I have been using a Dropcam for about a year now and have been very impressed with it. It is a very low-cost WiFi IP camera that, instead of offering local viewing through a webserver on the device, automatically streams its video to Dropcam’s servers, where you can view the video from anywhere on the Internet.
Just to review, the way a “normal” IP camera works is that it has a webserver on the device, and you access that webserver in order to view the video from the camera. For instance, if you connect the camera to your router, you’ll check the router to find its IP address – let’s say, for instance, that it’s 192.168.1.47.
You then use a web browser to view http://192.168.1.47, and your camera shows up there. However, if you want to view your camera from outside your network, you have to “port forward” a port to the web port on the camera. A number of factors can make that operation difficult.
The Dropcam does away with all of that, because the camera is only attached to your computer with a USB cable ONCE for configuration (it gets the WiFi configuration from your computer – mine uses the WiFi signal from my Remote Hub out in my workshop), then it joins your network and streams its video to dropcam.com. The camera and dropcam.com website have proven to be very reliable.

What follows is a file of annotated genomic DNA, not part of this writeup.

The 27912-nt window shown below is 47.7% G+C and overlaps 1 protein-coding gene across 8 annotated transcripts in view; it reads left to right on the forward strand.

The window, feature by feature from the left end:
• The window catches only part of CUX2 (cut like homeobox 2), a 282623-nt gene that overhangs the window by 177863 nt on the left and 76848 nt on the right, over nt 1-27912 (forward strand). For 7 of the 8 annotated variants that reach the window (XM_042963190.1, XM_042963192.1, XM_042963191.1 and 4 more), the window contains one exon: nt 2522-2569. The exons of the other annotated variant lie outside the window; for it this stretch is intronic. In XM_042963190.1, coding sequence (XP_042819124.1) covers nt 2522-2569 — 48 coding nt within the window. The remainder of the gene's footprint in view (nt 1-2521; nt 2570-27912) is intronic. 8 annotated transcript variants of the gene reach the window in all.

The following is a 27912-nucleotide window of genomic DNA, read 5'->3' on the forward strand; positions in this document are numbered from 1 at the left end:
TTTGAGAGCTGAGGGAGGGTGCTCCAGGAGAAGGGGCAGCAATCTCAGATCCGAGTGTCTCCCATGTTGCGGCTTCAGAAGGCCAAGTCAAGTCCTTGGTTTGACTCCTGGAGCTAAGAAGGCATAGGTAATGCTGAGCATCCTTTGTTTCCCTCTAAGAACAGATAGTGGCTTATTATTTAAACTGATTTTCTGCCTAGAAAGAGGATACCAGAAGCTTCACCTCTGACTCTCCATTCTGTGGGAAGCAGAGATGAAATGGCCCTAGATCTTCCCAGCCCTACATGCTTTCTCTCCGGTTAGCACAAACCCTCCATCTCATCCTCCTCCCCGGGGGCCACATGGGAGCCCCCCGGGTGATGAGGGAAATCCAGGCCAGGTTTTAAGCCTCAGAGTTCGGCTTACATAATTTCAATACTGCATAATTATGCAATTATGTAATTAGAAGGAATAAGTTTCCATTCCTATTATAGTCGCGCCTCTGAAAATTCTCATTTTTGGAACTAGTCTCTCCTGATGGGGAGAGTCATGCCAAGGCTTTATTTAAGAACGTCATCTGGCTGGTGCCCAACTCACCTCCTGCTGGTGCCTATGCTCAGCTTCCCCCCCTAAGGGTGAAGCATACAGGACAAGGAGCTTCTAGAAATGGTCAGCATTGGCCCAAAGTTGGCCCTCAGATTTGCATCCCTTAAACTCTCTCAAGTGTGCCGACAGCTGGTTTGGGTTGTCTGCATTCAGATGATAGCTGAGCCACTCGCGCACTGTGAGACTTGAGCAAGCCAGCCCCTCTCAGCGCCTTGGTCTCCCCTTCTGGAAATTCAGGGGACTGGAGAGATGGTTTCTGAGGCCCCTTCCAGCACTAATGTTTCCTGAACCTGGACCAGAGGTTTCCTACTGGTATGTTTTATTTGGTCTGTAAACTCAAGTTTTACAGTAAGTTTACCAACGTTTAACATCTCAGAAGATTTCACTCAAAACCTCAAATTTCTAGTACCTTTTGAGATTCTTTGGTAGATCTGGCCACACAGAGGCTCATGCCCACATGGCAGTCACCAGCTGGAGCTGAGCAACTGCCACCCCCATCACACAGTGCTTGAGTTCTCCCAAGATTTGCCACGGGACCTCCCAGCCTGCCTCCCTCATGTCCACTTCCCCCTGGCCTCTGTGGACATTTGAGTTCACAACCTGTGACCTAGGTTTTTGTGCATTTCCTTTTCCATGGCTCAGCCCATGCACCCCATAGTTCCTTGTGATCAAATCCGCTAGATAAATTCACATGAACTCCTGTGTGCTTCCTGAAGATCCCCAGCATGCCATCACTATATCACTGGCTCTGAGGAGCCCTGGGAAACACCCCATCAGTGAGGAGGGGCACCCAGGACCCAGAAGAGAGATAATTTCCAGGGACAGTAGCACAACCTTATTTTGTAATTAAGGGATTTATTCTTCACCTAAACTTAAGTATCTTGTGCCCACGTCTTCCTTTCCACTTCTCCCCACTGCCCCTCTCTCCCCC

It is powered with a mini USB cable (5 volts), which is included, along with a wall plug USB power adapter.
Dropcam allows you to view the video from your camera for free on your dropcam.com account. If you want to record the video so you can go back and look at past video (e.g. for security purposes), they have inexpensive recording subscriptions.
They have a number of demo cameras set up – including a nice one looking out a window onto Monterey Bay in California. While I couldn’t find a demo camera on a farm, this gives you a nice idea of how good the picture is and what the interface looks like – very good, very easy to use.
The Dropcam is very good, but it’s far from perfect. The big advantages are:
- Easy to set up and use
- Small, lightweight, inexpensive
- Transmits video AND audio – look and listen
- IOS and Android apps for viewing cameras
- Visible over the Internet, no port forwarding
However, it has a few very salient disadvantages:
- Not suitable for outdoor use – indoor use only
- No local access – you HAVE to be connected to the Internet to view the camera
- Fixed lens – no telephoto, no wide angle, no point/tilt/zoom
- A couple of seconds delay between the camera and the video stream
If you have a place you want to keep an eye on, Dropcam is an excellent choice. The quality of the camera and picture is comparable to my “favorite” indoor camera, the Axis M1033-W. As you can see, although the camera has to be indoors, it does a nice job showing outdoor scenes if it can be placed inside a window.
Dropcam is, potentially, a very useful tool for your home and farm.